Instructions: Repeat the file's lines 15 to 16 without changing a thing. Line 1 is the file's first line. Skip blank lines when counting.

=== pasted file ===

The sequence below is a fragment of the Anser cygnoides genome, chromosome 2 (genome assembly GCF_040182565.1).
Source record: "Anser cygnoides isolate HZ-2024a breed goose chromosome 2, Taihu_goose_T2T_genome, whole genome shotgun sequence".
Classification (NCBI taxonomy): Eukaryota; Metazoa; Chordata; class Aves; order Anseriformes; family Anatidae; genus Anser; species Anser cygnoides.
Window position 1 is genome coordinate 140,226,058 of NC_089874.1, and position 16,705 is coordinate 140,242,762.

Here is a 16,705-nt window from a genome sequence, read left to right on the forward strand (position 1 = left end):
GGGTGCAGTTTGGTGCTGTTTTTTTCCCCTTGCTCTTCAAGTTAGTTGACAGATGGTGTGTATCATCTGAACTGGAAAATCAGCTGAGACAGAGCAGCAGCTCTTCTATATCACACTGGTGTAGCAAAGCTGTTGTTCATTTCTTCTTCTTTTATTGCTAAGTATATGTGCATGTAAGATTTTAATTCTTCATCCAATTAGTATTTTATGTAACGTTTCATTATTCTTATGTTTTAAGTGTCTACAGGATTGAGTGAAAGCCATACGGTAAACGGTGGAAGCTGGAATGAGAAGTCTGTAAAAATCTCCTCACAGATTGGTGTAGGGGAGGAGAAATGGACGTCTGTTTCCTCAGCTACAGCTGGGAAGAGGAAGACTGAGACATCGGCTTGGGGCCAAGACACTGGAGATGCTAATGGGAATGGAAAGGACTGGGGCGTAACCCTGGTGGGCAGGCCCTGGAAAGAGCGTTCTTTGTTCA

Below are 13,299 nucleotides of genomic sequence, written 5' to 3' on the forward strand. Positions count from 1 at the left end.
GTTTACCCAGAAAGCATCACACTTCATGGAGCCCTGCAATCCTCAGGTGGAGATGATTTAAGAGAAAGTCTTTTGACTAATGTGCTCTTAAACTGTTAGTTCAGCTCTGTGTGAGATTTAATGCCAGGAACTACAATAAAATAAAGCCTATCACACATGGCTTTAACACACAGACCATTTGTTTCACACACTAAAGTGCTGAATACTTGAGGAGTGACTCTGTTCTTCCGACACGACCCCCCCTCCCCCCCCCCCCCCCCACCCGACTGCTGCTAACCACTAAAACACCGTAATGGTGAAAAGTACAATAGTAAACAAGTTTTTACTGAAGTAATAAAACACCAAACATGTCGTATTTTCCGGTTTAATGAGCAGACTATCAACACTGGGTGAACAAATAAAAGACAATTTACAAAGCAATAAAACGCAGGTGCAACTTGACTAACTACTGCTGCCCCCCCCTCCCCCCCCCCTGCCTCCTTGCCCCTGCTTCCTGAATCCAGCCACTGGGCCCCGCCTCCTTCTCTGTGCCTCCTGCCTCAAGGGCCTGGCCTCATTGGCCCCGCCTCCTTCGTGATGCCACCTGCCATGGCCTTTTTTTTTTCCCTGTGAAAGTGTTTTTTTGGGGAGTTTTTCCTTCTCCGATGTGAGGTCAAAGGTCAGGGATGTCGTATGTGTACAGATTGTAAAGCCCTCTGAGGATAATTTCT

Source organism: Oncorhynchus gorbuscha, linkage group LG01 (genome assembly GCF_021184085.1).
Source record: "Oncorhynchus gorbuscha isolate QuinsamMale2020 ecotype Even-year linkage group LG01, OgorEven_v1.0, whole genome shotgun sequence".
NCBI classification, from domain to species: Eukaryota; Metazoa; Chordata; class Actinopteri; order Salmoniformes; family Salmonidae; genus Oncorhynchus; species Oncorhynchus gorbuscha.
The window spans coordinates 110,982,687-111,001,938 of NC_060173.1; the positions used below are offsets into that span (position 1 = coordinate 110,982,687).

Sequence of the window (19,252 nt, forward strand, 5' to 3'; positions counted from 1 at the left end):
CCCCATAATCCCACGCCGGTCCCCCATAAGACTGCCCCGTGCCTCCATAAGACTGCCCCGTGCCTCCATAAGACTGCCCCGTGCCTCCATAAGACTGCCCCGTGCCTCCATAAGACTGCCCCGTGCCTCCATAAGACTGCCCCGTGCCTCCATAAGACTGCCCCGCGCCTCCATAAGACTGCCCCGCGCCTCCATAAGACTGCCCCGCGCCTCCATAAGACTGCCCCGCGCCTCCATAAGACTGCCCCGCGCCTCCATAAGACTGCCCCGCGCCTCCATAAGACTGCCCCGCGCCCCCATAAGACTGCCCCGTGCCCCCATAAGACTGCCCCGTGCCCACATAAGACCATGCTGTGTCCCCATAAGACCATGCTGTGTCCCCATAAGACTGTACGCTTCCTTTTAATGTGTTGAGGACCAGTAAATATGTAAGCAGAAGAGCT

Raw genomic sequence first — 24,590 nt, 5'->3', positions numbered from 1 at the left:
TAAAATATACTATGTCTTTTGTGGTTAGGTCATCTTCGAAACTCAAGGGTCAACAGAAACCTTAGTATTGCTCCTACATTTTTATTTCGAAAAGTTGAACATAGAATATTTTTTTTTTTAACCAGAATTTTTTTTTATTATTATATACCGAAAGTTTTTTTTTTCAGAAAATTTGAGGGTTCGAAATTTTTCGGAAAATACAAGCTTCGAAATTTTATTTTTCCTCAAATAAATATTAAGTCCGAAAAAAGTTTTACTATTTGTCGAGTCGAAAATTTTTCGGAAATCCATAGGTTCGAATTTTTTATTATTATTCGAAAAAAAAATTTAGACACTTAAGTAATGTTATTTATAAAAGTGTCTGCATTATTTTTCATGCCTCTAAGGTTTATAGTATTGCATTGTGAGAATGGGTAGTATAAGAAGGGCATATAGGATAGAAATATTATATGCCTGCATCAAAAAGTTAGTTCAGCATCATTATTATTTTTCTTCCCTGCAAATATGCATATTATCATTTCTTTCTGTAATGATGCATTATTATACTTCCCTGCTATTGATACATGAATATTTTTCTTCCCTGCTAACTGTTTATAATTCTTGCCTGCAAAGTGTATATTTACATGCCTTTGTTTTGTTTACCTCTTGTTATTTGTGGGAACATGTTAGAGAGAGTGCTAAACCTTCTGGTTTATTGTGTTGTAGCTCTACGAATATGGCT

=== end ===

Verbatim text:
Raw genomic sequence first — 24,590 nt, 5'->3', positions numbered from 1 at the left:
TAAAATATACTATGTCTTTTGTGGTTAGGTCATCTTCGAAACTCAAGGGTCAACAGAAACCTTAGTATTGCTCCTACATTTTTATTTCGAAAAGTTGAACATAGAATATTTTTTTTTTTAACCAGAATTTTTTTTTATTATTATATACCGAAAGTTTTTTTTTTCAGAAAATTTGAGGGTTCGAAATTTTTCGGAAAATACAAGCTTCGAAATTTTATTTTTCCTCAAATAAATATTAAGTCCGAAAAAAGTTTTACTATTTGTCGAGTCGAAAATTTTTCGGAAATCCATAGGTTCGAATTTTTTATTATTATTCGAAAAAAAAATTTAGACACTTAAGTAATGTTATTTATAAAAGTGTCTGCATTATTTTTCATGCCTCTAAGGTTTATAGTATTGCATTGTGAGAATGGGTAGTATAAGAAGGGCATATAGGATAGAAATATTATATGCCTGCATCAAAAAGTTAGTTCAGCATCATTATTATTTTTCTTCCCTGCAAATATGCATATTATCATTTCTTTCTGTAATGATGCATTATTATACTTCCCTGCTATTGATACATGAATATTTTTCTTCCCTGCTAACTGTTTATAATTCTTGCCTGCAAAGTGTATATTTACATGCCTTTGTTTTGTTTACCTCTTGTTATTTGTGGGAACATGTTAGAGAGAGTGCTAAACCTTCTGGTTTATTGTGTTGTAGCTCTACGAATATGGCT